Produced by: TheatreWorks Silicon Valley, in collaboration with Fredericia Teater in Denmark, where it will be staged in 2018.
Directed by: Scott Schwartz
Choreographed by: Sean Cheesman
Music direction by: William Liberatore
Featuring: Diluckshan Jeyaratnam and Jason Gotay
Running time: 150 minutes, one intermission
When: Previews October 6-13; opening October 14, through November 5, 2017
Where: Mountain View Center for the Performing Arts, 500 Castro Street, Mountain View
Tickets: $40-$100 (savings available), subject to change; visit https://www.theatreworks.org/201718-season/201718-season/prince-of-egypt or phone 650-463-1960
bring 'Prince of Egypt' to life
with livelier music, before it ever gets to Broadway
Go see "The Prince of Egypt" at TheatreWorks Silicon Valley for the dancers.
Choreographed by Sean Cheesman, the dancers are magnificent, and accomplish amazing things, serving as chariots carrying Diluckshan Jeyaratnam as Moses and Jason Gotay as Ramses, and flowing on stage like a river, both of water and of blood.
Amazing, beautiful stuff.
The dancers as the Burning Bush is one of the more magnificent bits of choreography I have ever seen. I was only disappointed that the scene ended too soon.
That's partly because it was likely that after that fabulous scene, there might be another dull song to suffer through.
Not all the music in this show was dull, but too much was snooze worthy. A frequent trick: Forcing a singer through a slow, boring ballad that ends on a BIG CHANGE IN DYNAMICS AT THE CODA!
That technique, a mainstay of entertainment, allows the audience to be awakened by the louder music at the end, so they can stand up and cheer. As if the entire song deserved such applause.
As a theater pro I chatted with at the intermission said, "It's a long way from Broadway."
That is the truth. This show, which truly is an exciting production for TheatreWorks fans, involves Dreamworks Animation, which produced the 1998 animated film, and Fredericia Teater in Denmark, where the show is to open in April, with Jeyaratnam as Moses.
It had a week of previews, which is rare for TheatreWorks, which paid off in some truly fabulous dancing, singing and acting.
If a few of those dull songs were shortened or enlivened, this would be a better show.
The music is by Stephen Schwartz, whose resume is impressive indeed: "Godspell," "Pippin," "Working," "Rags," "The Hunchback of Notre Dame," and others. Schwartz has a gift for big choral numbers, and the best numbers in "Prince of Egypt" are the big choral pieces. But the soul-searching solo tunes? Not so much.
The audience enters to see a beautiful set, designed by Keving Depinet. There is a raked and sinuously bordered stage piece that serves as desert and as an Egyptian palace. In the background, a huge, off-shaped thing that serves as clouds and might Egyptian buildings, with the help of Shawn Sagady's projections. The colors are captivating.
William Liberatore conducts the nine-piece orchestra from the pit, doing an excellent job with Stephen Schwartz's music, even the dull parts.
The cast is, indeed, excellent.
Jeyaratnam is charismatic and appealing as Moses, the smart one of the pharoah's two brothers, as he and his brother Ramses have a wild time as young men, before maturity and responsibility are forced on them. Gotay is very appealing as Ramses, true son of the pharaoh. Gotay manages a complicated and sincere character arc, from rapscallion young man to the become the pharaoh himself, "the least free man on Earth."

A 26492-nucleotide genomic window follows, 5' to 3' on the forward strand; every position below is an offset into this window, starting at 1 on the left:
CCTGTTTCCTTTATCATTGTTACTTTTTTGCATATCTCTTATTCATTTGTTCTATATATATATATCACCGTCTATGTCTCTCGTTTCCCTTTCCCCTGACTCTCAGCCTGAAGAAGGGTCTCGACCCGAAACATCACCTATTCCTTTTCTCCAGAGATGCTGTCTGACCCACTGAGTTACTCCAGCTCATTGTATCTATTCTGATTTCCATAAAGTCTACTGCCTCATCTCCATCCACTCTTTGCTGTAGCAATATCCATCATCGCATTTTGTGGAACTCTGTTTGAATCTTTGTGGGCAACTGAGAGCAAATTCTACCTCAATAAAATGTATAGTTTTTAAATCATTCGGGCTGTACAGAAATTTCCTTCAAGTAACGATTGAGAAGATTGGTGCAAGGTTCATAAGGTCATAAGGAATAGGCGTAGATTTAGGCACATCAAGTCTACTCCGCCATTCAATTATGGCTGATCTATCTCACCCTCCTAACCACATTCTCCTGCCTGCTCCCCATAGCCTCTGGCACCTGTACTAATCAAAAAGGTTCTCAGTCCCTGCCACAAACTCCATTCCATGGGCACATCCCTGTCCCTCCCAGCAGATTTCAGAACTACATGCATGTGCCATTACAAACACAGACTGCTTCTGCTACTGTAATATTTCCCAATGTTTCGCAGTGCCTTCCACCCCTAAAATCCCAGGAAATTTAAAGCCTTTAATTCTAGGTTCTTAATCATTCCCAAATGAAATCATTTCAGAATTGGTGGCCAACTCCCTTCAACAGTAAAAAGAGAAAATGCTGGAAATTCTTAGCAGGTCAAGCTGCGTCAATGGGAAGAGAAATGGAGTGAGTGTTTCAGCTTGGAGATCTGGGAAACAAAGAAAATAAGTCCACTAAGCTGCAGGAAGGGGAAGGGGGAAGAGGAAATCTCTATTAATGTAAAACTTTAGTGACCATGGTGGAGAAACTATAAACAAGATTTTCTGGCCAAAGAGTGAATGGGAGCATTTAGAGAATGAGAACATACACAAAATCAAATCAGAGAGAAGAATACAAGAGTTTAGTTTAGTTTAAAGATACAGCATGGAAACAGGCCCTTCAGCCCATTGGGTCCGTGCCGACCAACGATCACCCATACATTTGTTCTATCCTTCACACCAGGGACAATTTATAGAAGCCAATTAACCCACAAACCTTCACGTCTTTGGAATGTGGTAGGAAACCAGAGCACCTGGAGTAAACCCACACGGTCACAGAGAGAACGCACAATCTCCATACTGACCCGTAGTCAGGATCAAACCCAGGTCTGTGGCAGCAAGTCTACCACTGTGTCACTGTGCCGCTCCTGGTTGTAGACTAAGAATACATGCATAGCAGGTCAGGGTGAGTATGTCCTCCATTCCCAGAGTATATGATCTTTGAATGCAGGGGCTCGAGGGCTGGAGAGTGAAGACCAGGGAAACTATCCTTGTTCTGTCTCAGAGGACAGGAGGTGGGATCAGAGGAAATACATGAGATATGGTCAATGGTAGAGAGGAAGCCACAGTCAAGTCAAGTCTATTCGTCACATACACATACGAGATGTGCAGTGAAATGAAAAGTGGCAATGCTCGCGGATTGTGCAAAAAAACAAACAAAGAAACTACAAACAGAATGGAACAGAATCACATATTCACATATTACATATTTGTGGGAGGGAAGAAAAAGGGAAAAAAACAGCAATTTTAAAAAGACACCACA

Tom Nelis was very appealing at Pharoah Seti, father to Ramses and adoptive father to Moses. He has to carry the pharaoh from charismatic strength to failing health.
"The pharaoh is never ill!" says Will Mann as Hotep. "Until he is dead." Mann is imperious and strong, and still delivers the occasional amusing line with panache.
Christina Sajous was very appealing as Queen Tuya, who finds the baby Moses in the rushes and decides to adopt him. She is a key presence several times as the ancient story unfolds.
Ayelet Firstenberg was very touching as the real mother of Moses and Aaron and Miriam, who gives up her baby in hopes he can avoid becoming a slave. David Crane was very good as the grown-up Aaron, who doesn't at first think Moses is a real Hebrew when he returns from being cosseted as a son of the pharaoh. Julia Motyka is vital as Miriam, saving Moses from the wrath of his angry people.
Breannan Lark was terrific as Tzipporah, who escapes from the palace but unknowingly steals Moses' heart. Jamila Sabares-Klemm was a force of nature as the snotty, arrogant Nefertari, who eventually comes to love Ramses.
The cast and chorus overall were truly excellent, in fabulous voice. I was pleased to see that Katherine Dela Cruz is in this cast, although I failed to know that while watching the show. There are 28 people in the cast, and lots to see. But I am sorry my eyes did not find Dela Cruz, who was excellent in shows I have seen elsewhere; this is her TheatreWorks debut.
Ann Hould-Ward's costumes are terrific, from Egyptian royalty to Hebrew slaves. Mike Billings' lighting design played a key role, as did Cliff Caruthers' excellent sound design.
The show, with book by Philip LaZebnik, was directed by Scott Schwartz, son of Stephen. Scott Schwartz did an excellent job, and this is a very impressive production. Except for occasional dull, forgettable tune.
Email John Orr at firstname.lastname@example.org